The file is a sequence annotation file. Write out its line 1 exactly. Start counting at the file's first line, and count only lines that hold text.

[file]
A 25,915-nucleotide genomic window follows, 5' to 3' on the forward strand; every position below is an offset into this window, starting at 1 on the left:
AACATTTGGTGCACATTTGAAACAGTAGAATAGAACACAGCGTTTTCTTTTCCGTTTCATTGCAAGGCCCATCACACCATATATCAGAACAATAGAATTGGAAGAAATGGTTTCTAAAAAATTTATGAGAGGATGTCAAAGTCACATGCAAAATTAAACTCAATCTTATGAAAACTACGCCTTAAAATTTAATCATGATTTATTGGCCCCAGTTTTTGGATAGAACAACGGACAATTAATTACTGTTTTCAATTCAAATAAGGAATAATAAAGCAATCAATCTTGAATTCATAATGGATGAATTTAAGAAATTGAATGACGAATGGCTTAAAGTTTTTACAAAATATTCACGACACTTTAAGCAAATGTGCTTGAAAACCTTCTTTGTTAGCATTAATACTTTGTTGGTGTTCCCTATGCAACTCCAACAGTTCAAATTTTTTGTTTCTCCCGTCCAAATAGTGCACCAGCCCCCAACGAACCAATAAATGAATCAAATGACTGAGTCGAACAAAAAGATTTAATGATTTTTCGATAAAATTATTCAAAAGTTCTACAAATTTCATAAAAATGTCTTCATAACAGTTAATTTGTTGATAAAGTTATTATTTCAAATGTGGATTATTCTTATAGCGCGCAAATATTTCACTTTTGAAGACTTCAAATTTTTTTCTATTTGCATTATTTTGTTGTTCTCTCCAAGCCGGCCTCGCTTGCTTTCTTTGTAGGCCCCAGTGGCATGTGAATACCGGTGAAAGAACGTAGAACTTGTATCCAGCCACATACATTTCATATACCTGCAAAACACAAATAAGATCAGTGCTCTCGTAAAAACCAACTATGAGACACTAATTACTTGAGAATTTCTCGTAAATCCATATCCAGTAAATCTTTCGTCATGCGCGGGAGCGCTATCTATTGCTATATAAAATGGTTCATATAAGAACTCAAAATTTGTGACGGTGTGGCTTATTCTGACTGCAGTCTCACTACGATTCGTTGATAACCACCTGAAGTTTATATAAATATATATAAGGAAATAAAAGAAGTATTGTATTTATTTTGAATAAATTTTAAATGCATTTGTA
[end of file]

A 25,915-nucleotide genomic window follows, 5' to 3' on the forward strand; every position below is an offset into this window, starting at 1 on the left: